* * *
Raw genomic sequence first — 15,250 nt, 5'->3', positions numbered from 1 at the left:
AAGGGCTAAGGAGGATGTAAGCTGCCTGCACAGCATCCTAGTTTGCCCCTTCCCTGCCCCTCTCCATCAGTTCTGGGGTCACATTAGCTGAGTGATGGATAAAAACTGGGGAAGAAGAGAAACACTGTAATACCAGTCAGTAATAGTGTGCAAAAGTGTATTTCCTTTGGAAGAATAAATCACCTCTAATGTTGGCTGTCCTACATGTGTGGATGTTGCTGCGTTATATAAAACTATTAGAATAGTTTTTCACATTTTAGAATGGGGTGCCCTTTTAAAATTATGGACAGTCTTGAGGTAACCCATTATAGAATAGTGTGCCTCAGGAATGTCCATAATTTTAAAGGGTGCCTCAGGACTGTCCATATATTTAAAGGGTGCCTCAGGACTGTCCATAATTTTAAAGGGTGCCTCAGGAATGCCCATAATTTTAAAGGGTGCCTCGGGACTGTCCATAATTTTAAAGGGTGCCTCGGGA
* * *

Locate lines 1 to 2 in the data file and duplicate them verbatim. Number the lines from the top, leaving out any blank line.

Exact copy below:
Raw genomic sequence first — 15,250 nt, 5'->3', positions numbered from 1 at the left:
AAGGGCTAAGGAGGATGTAAGCTGCCTGCACAGCATCCTAGTTTGCCCCTTCCCTGCCCCTCTCCATCAGTTCTGGGGTCACATTAGCTGAGTGATGGATAAAAACTGGGGAAGAAGAGAAACACTGTAATACCAGTCAGTAATAGTGTGCAAAAGTGTATTTCCTTTGGAAGAATAAATCACCTCTAATGTTGGCTGTCCTACATGTGTGGATGTTGCTGCGTTATATAAAACTATTAGAATAGTTTTTCACATTTTAGAATGGGGTGCCCTTTTAAAATTATGGACAGTCTTGAGGTAACCCATTATAGAATAGTGTGCCTCAGGAATGTCCATAATTTTAAAGGGTGCCTCAGGACTGTCCATATATTTAAAGGGTGCCTCAGGACTGTCCATAATTTTAAAGGGTGCCTCAGGAATGCCCATAATTTTAAAGGGTGCCTCGGGACTGTCCATAATTTTAAAGGGTGCCTCGGGA